OSKALOOSA – City Council members are hoping to bring back life to the property located at 204 N. C St., but it may come at a price.
The lot was purchased for $59,500 in May 2013 as part of the A Avenue property acquisition program. Today Cork and Bottle liquor store, which neighbors the property, is hoping to purchase it for a much lower price.
“We bought the property, demolished the house that was there, which we found had a little nest of asbestos. Now we have the liquor store owner asking us if he can buy it and turn it into a parking lot for the business,” explained Mayor Dave Krutzfeldt. “What’s of interest to the council is that after we buying the property and demolishing the home, we’ve got a total of $74,500 in it and the offer coming in is for $30,000.”
The appraised value for the vacant lot is $35,000, but Krutzfeldt said the small size of the property might mean few future options.
“We now have to make the decision if we want to accept that price and get it back on the tax rolls as a concrete-covered parking lot or if we want to instead hold out and do something different,” he said.
If council members decide to hold onto the property, Krutzfeldt explained they may have to wait some time to find a business small enough to take advantage of the space.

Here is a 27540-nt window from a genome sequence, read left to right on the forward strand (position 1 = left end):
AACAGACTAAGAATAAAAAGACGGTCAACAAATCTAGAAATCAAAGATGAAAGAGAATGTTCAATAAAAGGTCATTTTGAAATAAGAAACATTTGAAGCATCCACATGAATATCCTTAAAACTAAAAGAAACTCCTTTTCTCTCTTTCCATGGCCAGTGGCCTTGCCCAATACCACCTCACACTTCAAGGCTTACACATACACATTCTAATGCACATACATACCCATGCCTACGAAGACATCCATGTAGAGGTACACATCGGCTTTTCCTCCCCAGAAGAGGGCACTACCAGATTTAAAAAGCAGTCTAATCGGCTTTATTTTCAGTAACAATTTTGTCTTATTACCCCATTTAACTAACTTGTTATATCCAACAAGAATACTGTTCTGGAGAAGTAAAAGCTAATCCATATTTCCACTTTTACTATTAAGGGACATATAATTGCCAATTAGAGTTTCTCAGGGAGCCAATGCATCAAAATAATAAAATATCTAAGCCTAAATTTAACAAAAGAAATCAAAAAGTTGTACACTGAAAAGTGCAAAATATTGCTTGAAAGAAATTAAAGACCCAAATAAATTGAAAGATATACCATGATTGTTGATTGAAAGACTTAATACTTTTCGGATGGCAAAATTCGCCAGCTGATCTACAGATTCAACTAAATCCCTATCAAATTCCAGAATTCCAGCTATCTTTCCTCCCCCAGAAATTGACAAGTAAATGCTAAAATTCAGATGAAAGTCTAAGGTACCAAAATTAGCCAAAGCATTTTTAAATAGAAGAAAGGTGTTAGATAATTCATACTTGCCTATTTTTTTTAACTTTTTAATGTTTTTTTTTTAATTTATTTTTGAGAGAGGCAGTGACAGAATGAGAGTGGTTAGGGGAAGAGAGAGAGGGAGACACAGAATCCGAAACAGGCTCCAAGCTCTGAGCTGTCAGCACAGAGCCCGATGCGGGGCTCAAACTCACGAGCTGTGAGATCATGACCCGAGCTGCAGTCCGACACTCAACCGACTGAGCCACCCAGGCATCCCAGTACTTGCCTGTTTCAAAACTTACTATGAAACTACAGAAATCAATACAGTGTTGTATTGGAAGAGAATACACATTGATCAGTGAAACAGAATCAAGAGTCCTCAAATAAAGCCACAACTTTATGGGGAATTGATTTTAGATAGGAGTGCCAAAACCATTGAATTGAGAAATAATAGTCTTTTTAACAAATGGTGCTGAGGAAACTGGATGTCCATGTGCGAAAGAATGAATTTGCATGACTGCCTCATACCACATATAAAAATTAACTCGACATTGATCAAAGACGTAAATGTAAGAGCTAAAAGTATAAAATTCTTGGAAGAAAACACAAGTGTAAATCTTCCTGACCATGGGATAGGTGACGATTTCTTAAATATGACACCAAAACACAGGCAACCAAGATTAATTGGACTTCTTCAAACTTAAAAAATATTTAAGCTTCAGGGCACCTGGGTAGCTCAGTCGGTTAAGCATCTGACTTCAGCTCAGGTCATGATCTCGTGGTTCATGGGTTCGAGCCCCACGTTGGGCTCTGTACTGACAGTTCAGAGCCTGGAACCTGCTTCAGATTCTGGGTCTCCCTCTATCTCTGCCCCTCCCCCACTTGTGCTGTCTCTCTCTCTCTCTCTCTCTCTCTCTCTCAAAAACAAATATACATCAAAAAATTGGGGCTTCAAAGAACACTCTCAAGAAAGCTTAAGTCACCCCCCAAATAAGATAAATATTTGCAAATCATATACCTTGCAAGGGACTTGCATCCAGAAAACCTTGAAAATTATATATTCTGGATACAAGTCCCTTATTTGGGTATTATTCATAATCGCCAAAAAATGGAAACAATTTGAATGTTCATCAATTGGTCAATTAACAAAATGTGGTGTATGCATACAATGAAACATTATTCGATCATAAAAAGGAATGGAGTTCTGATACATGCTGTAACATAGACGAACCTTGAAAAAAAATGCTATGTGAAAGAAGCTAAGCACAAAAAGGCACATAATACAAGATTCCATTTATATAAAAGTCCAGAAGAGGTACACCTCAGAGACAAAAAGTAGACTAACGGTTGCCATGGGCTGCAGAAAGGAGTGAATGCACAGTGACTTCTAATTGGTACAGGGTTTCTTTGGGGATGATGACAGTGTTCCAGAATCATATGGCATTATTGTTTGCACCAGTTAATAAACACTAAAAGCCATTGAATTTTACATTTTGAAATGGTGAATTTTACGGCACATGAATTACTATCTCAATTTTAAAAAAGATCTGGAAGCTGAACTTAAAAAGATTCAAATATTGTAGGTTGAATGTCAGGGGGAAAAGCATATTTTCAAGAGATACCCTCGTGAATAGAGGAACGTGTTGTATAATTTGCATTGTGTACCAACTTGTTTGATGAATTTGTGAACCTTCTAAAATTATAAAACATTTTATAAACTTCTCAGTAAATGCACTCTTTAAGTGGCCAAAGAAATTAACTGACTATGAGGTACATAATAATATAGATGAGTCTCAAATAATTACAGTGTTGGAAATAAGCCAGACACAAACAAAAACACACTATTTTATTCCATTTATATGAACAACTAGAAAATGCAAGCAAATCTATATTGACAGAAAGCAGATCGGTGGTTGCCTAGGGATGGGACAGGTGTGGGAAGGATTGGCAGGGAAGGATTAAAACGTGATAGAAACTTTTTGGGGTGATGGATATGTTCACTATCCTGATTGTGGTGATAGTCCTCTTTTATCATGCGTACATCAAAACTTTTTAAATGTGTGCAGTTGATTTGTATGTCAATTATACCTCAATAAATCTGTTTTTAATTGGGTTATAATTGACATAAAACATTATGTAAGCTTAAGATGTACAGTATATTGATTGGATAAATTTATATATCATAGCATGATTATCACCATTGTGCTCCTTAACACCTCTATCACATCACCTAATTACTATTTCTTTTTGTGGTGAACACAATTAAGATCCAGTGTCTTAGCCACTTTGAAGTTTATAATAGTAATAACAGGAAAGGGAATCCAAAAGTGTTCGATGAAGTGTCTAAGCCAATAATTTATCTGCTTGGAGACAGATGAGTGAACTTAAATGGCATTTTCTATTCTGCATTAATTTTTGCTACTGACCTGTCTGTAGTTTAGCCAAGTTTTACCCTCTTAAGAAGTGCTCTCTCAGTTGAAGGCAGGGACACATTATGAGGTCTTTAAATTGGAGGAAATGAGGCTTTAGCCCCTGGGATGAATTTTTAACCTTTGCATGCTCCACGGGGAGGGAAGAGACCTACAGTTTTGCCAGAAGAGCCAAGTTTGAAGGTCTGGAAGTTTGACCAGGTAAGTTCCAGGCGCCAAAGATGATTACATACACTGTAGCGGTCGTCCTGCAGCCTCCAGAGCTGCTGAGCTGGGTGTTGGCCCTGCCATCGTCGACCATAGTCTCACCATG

“We could keep it for someone who was interested in building a business, but it would have to be a very small business by the time you figure in parking,” said the mayor. “So the highest best use for the property may be as a parking lot for the liquor store.”
During a meeting last week, council members went into a general agreement to sell the property. Before it is sold, negotiations must be made regarding the purchase price and the standards of the property.
This week, the council will come together to discuss the Local Option Sales Tax and funding the YMCA/early childhood project.
“I’m wanting council members to say for sure that we are in or we are out on the notion of the Local Option Sales Tax being used for this project,” said Krutzfeldt. “Everyone’s got their hands on [the money] — the county, city and school —and we have to recognize that it will hamper other projects in the future.”
The city currently uses the $1 million per year that would go to the project for infrastructure improvements with a special focus on roadway enhancements.
Story provided by Danielle Lunsford